HIS little dimpled hands were crossed,

His face looked saintly fair, 

With upturned eyes of tender blue,

And waves of golden hair, 

And by his dainty couch he knelt

To lisp his evening prayer.

"Dear Lord," he said, "I want to know

If you will bless tonight 

All naughty, wild, and wicked boys 

The boys who swear and fight? 

Please, too, to help those dreadful ones

Who steal, and run away, 

And never, never do what's right

Through all the blessed day."

Amazed his mother heard the plea,

And wonderingly she said, 

"Why, what, my darling child, has put

Such fancies in your head! 

Why don't you pray for brother Charles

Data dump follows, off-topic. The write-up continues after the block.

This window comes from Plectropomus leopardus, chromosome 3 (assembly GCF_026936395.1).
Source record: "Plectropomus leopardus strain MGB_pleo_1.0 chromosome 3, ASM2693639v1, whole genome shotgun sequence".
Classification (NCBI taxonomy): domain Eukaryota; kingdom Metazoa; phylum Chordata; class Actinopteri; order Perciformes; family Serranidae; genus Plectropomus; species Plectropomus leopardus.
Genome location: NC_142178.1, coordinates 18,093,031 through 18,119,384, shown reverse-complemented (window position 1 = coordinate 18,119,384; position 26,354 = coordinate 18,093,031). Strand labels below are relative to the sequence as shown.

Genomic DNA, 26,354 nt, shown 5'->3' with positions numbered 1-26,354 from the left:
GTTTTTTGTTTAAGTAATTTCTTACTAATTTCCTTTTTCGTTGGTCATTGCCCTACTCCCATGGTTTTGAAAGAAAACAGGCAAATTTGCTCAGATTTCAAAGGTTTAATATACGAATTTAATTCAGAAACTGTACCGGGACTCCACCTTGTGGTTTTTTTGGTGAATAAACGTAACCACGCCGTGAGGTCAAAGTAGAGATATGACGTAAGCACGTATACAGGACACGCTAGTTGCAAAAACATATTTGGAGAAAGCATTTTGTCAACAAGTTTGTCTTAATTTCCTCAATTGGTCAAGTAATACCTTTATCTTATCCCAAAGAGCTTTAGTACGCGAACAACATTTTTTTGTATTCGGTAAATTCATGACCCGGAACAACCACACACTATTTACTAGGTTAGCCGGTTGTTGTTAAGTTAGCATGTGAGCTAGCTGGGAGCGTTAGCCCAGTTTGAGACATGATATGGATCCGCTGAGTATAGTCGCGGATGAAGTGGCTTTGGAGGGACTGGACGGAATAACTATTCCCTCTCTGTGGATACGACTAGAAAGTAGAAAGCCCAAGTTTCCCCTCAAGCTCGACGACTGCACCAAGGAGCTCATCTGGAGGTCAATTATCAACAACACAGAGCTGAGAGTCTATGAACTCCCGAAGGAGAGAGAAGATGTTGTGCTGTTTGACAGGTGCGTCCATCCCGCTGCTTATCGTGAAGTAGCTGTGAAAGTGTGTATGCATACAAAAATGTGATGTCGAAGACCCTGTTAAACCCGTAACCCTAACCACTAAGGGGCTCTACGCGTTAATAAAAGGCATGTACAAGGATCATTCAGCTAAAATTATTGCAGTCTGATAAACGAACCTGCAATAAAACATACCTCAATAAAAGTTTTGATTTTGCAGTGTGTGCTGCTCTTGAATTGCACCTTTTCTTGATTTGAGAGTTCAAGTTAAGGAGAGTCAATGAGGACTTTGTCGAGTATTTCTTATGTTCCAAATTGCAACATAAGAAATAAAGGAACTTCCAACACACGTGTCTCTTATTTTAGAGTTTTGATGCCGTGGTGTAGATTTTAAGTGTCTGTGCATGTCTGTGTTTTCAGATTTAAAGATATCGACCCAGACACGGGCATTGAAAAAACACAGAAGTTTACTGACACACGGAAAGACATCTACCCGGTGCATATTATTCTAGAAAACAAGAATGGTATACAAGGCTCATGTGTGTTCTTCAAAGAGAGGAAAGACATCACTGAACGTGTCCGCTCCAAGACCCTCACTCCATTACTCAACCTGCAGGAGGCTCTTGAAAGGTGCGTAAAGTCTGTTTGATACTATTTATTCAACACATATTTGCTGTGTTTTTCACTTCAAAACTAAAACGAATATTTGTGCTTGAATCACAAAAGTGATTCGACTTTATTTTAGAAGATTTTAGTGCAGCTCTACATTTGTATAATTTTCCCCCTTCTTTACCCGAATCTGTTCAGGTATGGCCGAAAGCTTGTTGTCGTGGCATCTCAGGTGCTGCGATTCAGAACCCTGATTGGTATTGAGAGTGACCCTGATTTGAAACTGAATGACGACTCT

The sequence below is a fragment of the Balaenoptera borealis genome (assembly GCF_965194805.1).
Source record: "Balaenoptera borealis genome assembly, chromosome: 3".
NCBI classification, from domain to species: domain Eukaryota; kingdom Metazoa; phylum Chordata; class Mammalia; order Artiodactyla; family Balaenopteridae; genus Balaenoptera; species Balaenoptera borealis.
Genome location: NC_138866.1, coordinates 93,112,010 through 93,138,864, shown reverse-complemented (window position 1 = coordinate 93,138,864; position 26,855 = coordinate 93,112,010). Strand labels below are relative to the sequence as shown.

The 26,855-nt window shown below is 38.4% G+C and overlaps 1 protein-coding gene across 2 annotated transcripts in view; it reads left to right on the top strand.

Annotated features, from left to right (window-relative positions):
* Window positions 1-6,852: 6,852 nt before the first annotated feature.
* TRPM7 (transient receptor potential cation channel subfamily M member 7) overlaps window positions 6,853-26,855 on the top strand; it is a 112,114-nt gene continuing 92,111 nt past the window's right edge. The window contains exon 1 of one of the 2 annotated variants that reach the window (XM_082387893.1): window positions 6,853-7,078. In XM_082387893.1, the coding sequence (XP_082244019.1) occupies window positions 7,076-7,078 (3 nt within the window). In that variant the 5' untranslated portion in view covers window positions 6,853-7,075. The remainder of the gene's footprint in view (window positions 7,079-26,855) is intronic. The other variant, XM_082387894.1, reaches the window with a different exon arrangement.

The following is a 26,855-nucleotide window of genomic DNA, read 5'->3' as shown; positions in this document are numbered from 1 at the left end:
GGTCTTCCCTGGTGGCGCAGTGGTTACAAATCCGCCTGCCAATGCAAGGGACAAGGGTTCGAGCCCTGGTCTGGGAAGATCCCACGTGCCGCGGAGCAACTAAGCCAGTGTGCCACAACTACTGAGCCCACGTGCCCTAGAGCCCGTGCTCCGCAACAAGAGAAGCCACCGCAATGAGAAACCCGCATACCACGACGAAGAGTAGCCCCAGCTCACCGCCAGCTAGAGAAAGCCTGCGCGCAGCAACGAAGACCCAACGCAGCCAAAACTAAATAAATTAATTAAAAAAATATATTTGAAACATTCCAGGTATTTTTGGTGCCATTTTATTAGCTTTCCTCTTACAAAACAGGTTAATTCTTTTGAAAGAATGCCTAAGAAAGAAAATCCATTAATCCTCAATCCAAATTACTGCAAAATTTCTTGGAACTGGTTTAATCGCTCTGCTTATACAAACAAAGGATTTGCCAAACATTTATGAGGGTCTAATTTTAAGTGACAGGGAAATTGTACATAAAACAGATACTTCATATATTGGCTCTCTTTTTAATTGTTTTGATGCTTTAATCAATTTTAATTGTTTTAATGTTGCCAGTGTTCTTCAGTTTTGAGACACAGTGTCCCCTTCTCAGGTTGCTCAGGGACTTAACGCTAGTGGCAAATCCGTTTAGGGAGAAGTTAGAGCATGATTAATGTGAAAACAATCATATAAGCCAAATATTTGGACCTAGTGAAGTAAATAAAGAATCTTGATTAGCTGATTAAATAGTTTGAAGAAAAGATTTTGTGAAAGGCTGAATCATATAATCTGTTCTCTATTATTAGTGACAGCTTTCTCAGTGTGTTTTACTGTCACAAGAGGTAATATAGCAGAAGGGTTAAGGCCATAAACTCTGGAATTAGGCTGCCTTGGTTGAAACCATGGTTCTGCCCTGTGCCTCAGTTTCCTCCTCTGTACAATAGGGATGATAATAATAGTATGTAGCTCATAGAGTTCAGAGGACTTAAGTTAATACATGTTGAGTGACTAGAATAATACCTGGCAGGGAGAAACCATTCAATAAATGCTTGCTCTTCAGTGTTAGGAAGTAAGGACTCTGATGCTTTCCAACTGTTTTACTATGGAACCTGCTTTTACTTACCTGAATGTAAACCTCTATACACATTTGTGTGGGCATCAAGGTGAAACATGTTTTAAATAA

And little cousin Fred?"

"Why should I pray for them, mamma?

They're good and happy, too; 

The Lord has done enough for them;

I want him now to do 

Something for those poor, friendless chaps

Who must be cross and bad, 

Because they've nothing in the world

To make them good or glad."

Oh, wisdom of the child's pure heart,

Oh, sweet and loving creed, 

That gives such tender, pitying thought

To souls in direst need! 

Could schoolmen, with their varied lore,

A larger lesson teach* 

Or churchmen, from their sacred desk,

Diviner doctrine preach!